In keeping up with supported versions of the program, Loyola’s Institute of Technology Services (ITS) plans to roll out a massive overhaul to the learning management application Sakai starting May 12 — reigniting the debate among teachers and students of whether to include the program in classes for the coming academic seasons.
When adopted, Sakai 11 — the updated version — is expected to provide a slew of modern features. They include additional language options, customizable color schemes, direct email access to site maintenance and professors, streamlined gradebook technology, pop-up alerts that can specifically target select students and a “soft delete” system that allows teachers to recover deleted files of entire classes for as long as 30 days.
Among the most significant changes is the introduction of a completely new, mobile-friendly user interface. Code-named “Project Morpheus,” this version provides a “responsive design optimized for desktop, tablet and mobile screens,” according to the company release notes.
Manager of Instructional Technology and Research Report Tim Walker embraced the incoming update.
“[Sakai 10] is really at the end of its life cycle … so we are getting to a point where we need to move to get support from the [Sakai] community,” he said. “Assuming everything goes right, we are looking to adopt it.”
Though noting that the format is significantly different, Director of Online Learning Sarah Dysart assured students and teachers should not have much trouble adapting to the new program.
“From what I have seen, it does look a little bit different … but in terms of the functionality, a lot of [Sakai] will be the same,” she said.
Director of the Faculty Center for Ignatian Pedagogy Carol Scheidenhelm echoed the sentiment.
“It’s not nearly as big of a change from when we went from Blackboard to Sakai,” she said.
But while administration officials such as Schiedenhelm hailed the update, the features may not be enough to attract professors estranged from the platform.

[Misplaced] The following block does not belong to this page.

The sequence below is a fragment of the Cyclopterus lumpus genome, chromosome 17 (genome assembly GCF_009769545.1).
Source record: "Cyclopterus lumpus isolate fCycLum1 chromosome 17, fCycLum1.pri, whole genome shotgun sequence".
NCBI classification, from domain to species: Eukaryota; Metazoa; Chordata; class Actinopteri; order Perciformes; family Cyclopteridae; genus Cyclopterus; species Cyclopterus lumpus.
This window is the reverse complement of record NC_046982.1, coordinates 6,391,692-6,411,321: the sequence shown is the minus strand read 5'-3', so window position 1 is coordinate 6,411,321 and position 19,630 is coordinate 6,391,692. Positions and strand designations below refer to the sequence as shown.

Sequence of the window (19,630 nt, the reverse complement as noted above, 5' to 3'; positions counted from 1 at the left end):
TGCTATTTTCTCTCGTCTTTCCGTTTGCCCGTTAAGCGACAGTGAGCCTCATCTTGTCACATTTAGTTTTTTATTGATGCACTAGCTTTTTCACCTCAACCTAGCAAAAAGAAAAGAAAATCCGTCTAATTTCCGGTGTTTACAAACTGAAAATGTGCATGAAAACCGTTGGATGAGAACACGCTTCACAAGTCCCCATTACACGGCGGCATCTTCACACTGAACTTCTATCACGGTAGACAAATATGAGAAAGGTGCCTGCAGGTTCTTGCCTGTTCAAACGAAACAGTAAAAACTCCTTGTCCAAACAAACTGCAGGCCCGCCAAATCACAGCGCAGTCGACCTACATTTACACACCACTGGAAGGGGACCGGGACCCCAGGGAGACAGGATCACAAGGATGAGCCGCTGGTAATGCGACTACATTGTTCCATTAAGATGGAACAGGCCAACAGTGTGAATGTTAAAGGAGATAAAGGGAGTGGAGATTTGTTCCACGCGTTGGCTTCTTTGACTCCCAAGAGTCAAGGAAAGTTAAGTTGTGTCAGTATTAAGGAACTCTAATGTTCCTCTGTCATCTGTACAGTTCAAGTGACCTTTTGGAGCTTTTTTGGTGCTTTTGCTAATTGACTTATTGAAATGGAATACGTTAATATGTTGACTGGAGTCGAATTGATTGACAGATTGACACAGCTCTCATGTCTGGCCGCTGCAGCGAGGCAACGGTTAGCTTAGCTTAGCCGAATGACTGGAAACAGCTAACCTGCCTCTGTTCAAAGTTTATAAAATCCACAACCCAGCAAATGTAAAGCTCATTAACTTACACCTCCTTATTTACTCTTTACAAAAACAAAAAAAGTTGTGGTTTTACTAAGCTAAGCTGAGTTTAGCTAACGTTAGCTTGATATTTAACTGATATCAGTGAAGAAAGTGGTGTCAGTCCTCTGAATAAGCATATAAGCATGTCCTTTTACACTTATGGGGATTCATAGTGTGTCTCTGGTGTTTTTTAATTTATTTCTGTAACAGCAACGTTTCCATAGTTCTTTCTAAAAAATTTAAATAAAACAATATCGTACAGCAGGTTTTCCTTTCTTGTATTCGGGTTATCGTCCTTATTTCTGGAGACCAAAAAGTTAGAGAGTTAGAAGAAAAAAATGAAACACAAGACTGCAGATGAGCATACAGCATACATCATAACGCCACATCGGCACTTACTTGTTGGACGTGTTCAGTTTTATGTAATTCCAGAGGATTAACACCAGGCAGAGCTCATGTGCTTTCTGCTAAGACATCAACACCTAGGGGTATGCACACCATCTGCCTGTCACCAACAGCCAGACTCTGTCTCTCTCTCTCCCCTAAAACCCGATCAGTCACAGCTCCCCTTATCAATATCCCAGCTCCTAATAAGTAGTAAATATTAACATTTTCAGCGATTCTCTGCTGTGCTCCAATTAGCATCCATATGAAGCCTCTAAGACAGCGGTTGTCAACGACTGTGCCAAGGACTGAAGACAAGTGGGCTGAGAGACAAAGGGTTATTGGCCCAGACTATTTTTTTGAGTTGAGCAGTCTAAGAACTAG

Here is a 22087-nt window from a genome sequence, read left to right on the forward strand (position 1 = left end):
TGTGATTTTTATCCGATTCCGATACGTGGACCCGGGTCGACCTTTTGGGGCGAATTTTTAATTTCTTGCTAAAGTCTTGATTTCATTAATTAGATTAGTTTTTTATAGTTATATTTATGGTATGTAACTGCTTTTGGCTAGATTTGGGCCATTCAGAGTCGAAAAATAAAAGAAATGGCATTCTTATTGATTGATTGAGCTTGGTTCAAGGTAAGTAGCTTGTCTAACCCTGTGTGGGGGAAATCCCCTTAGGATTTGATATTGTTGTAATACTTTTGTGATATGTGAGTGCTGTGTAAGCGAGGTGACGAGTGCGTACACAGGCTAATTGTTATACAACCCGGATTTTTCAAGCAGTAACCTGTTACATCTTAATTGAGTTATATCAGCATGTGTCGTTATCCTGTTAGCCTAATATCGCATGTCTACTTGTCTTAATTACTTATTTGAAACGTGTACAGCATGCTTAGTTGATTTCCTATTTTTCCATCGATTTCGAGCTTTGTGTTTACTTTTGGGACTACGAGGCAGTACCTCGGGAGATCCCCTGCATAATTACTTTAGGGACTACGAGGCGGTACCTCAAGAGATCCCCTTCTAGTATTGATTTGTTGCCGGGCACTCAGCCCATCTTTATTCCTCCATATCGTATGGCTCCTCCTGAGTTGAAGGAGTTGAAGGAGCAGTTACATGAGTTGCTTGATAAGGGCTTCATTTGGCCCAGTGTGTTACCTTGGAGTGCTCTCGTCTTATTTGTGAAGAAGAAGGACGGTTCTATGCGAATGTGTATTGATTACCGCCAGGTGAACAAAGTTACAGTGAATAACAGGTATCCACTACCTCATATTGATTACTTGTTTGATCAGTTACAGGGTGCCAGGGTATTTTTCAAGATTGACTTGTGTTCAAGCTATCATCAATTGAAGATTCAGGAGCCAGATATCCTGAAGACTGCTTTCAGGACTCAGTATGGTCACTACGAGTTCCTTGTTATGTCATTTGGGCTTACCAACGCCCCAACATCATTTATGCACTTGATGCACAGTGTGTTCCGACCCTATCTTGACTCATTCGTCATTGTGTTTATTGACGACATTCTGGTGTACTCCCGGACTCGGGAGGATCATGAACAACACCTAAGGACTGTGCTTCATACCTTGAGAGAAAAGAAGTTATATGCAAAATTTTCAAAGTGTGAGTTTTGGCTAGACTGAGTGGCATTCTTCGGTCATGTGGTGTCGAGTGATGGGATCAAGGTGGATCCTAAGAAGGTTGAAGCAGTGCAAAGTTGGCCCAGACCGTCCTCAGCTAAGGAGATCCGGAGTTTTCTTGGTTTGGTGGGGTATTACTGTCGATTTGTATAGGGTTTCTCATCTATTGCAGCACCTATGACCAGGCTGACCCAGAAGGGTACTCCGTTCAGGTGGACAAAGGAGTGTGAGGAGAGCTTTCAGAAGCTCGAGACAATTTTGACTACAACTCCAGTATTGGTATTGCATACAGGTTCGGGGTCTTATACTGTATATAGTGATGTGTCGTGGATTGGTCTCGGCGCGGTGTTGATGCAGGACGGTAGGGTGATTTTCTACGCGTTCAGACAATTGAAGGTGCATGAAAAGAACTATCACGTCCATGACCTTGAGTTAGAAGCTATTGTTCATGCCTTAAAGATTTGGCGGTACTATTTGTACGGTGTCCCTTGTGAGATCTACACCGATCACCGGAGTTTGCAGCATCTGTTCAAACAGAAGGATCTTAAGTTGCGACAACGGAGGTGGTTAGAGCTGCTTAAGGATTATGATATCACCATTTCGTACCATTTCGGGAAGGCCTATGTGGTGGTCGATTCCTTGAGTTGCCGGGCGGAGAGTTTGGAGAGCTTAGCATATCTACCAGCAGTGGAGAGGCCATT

Although ITS sets up a Sakai account for each class, teachers are not obligated by the ITS technology policy to post anything on the site. The practice is anchored on a promotion of teacher choice in utilizing online content, according to Dysart.
“The technology is similar to a textbook — each faculty member has the best understanding of their own content matter … and they know which books will be more complementary to what they are trying to do,” she said. “If they feel like if Sakai is not the best choice to them … then thats a choice we do not want to take away from them.”
This leads to some teachers choosing to opt out of the program entirely, like 25-year-old graduate student Alex Christie.
Over his six semesters of teaching writing and literature classes, Christie has avoided Sakai completely — opting instead for programs like WordPress and Microsoft Excel to draft gradebooks or connect students to content.
“[Sakai] is aesthetically unpleasing and a little bit cumbersome … and it makes it not super user-friendly,” Christie said. “I can control Excel and WordPress … [and] I have the tools already, so why would I go out of my way to use another one?”
That preference, he admitted, is mostly rooted in being unfamiliar with the program.
“It sounds like other folks, other professors and faculty members, have found really robust and interesting things to do with … disseminating information on Sakai,” he said. “But I think about who’s the end user of everything, students within and beyond the classroom … and as a student I was dissatisfied by it.”
But for some students, such as 20-year-old bioinformatics major Anusha Gangani, avoiding the program is far from ideal.
She argued that the purpose of hosting the program is defeated when teachers do not use the program at all, forcing students to go out of their way to retrieve content.
“It is an inconvenience because if it’s like, ‘Oh, like I missed one day of class,’ Sakai could have notes that we can use,” said the sophomore. “But then the professors don’t like to put anything on there … and it’s frustrating when they don’t want to put anything up.”
Others, such as 31-year-old forensic science and biology major Julio Esparza, shared opposite concerns on teachers depending too much on Sakai, especially for quizzes and time-restricted content.
“I’m a commuter, so many times I do homework on the train because it takes about an hour and a half to get [on campus] … so not being in front of a computer puts things at a disadvantage,” Esparza said. “ For some classes … it’s like you’re pretty lifeless without Sakai.”
So how should students air these grievances with teachers were approaching Sakai? Director of Information Services Bruce A. Montes encouraged them to speak through their course evaluation forms.
“The university and faculty really values that feedback … and it helps us know how we can help make our programs better,” he said. “We always want to encourage it.”